Wednesday, March 19, 2008

Groups ditch forestry consultation process

NGOs have been used by the Government to hookwink the international communities. Thank God, we still have people who still believe in the fight for the environment in Malaysia. Read this article:

Fauwaz Abdul Aziz Mar 19, 08 7:10pm
Source: Malaysiakini

A multi-stakeholder consultation on ways to prevent the import of illegal timber into Europe came to an abrupt end when two coalitions walked out of the process that had begun last June.

Yesterday, the coalitions - JOANGOHutan and Joas - comprising representatives of indigenous peoples and environmental groups alleged that their presence was aimed only at endorsing a flawed process rather than being allowed to improve it through input.

The plantation industries and commodities ministry has spearheaded consultations with interest-groups since June 22 last year.

The aim is to incorporate their views into the Voluntary Partnership Agreement (VPA) on timber imports which the government hopes to conclude with the European Commission (EC).

The VPA comes under the EC’s Forest Law Enforcement, Governance and Trade (FLEGT) action plan, a larger European Union (EU) initiative to stop imports of illegally-sourced timber.

It is said that more than 50 percent of all tropical timber and more than 20 percent of boreal timber coming into the EU is illegally-sourced.

However, one activist said the government agencies have not included all the proposals of the lobby groups in the Timber Legality Assurance System (TLAS), on which the issuance of licences will be based.

“They told us that our proposals would be taken into consideration,” said Sarawak Dayak Iban Association secretary-general Nicholas Mujah when met in Kuala Lumpur today.

“But all this while, most of our concerns and proposals have not been written into the documents at all.”

One of the most significant proposals concern the definition of ‘legal timber’.

The current VPA defines ‘legal timber’ as that ‘harvested by licensed person from approved areas and timber and timber products exported in accordance with the laws, regulations and procedures pertaining to forestry, timber industry and trade of Malaysia’.

Many groups have pointed out, however, that such a definition ignores the incidence of smuggled timber that has been certified as legal in Malaysia.

It also ignores the fact that logging licences have often been issued on land claimed by indigenous communities without their free, prior and informed consent.

JOANGOHutan and Joas had proposed that Malaysian legal timber be defined as that originating from within Malaysia and from lands free from aboriginal or native customary claims.

This definition was not incorporated into the draft TLAS, said Mujah.

‘Meet minimum demand’

Centre for Orang Asli Concerns coordinator Colin Nicholas said the government’s refusal to use the Aboriginal Peoples Act 1954 to further define legal timber similarly showed its lack of seriousness to incorporate their views and input.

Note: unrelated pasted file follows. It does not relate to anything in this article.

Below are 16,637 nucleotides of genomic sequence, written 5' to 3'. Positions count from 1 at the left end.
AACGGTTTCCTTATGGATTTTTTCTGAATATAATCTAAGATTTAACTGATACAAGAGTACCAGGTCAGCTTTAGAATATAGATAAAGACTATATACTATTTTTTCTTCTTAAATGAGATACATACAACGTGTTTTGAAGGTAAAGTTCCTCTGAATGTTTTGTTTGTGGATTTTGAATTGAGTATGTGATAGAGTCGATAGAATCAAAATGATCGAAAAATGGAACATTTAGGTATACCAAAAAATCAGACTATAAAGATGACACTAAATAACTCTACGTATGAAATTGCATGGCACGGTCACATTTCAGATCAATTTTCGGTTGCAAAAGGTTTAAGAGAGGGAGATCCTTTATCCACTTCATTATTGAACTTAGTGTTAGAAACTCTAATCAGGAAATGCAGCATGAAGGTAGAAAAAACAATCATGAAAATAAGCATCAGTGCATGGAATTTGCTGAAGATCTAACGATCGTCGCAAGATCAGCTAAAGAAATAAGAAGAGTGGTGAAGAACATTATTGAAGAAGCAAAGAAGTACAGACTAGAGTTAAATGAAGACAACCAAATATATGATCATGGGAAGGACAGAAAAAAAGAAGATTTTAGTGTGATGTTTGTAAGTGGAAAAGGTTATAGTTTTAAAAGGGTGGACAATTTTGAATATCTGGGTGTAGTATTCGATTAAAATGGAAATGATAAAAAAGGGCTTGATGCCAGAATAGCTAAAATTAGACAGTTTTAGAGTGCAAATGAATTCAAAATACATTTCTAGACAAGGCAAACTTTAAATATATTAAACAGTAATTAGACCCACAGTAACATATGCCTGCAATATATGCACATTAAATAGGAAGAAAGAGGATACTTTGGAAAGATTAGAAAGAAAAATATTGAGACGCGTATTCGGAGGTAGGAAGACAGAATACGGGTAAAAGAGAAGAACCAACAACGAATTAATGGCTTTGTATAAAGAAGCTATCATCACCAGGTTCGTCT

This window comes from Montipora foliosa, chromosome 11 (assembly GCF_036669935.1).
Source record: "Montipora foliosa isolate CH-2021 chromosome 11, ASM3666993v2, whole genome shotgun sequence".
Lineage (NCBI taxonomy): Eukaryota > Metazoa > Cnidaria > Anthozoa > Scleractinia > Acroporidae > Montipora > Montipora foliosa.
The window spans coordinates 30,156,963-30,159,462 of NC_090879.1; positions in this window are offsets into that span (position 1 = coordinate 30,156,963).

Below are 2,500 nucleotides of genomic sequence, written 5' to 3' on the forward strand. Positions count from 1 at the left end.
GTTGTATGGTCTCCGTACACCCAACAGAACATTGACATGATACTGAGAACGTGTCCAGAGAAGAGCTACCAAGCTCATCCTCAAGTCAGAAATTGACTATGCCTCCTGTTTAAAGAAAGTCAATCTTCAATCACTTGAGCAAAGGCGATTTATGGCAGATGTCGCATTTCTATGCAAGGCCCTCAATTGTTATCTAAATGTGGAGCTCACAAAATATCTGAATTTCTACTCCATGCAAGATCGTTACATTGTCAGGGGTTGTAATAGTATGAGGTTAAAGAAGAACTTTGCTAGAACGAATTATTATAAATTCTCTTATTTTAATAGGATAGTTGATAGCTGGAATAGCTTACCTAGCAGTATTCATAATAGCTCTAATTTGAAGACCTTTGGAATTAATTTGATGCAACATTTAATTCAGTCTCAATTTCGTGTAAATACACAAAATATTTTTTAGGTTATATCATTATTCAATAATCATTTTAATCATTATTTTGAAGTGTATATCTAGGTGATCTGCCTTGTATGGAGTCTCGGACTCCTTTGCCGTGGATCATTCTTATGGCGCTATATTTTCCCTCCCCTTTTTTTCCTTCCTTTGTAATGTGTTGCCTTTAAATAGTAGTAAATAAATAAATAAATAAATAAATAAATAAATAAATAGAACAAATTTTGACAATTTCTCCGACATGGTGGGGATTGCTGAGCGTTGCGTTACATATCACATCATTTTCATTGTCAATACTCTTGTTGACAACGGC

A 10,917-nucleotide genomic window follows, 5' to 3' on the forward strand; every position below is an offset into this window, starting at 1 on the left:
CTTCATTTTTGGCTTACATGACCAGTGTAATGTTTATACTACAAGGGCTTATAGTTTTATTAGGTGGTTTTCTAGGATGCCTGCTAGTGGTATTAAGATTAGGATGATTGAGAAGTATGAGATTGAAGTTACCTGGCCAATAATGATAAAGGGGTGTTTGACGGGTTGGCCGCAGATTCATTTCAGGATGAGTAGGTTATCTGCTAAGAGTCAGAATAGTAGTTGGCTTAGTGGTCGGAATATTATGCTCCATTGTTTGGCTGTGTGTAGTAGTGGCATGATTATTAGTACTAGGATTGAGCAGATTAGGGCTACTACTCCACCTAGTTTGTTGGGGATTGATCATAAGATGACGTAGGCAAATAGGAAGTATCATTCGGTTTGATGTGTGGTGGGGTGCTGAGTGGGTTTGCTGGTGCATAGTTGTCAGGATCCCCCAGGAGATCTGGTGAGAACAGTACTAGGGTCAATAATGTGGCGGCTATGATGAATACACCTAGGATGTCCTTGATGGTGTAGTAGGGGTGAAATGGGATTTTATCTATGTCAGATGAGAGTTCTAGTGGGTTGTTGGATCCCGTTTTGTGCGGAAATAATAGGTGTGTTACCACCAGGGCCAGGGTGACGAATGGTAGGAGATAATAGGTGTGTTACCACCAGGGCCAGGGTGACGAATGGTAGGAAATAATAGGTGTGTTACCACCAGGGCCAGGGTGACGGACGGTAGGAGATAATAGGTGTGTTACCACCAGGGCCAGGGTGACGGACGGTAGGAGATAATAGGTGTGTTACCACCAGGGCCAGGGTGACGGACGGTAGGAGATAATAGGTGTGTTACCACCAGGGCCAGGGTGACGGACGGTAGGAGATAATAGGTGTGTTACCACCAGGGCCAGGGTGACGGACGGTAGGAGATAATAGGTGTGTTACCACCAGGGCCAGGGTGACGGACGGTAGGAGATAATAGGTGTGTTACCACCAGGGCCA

According to the Act, no licence for the collection of forest produce shall be issued to anyone who is ‘not being aborigines normally resident in that aboriginal area’ without consulting the director-general of the Department of Orang Asli Affairs.

The Act also provides that ‘in granting any such licence it may be ordered that a specified proportion of aboriginal labour be employed’. The government rejected this, however, and contended that the National Forestry Act 1984 - which does not provide for such extensive protection of Orang Asli interests - is “sufficient”.

Commenting on this, Peninsular Malaysia Orang Asli Association information chief Norya Abas said it was ridiculous to use the Forestry Act to protect human communities. “The Act is to protect the forest. It doesn’t protect the Orang Asli communities that live in them, as does the Orang Asli Act,” he said.

In a joint statement issued yesterday to the chairperson of the consultative process, the coalitions said the issue of defining what constitutes legal timber is only one of their ‘minimum’ demands.

“... A definition which merely requires parties to abide by the law as set out in statutory provisions is simplistic and fails to deal with the real issue,” they said.

The real issue pertains to “respect for the Orang Asal as a people, as an autonomous community with our own customs, laws and institutions and the need to ensure that governmental actions do not jeopardise the very survival of our community but provide for the socio economic upliftment of the same”.

“In view of this unacceptable censuring, we are left with no choice but to officially withdraw from this process until our minimum demand is met. We refuse to continue to participate in a process that is making decisions over our lives and yet expects our participation to be mere endorsement of a process that does not respect us.”

The coalitions had planned to meet ministry officials over the matter today, but the appointment was called off by the ministry. Its spokesperson declined to give reasons, when contacted.

No comments: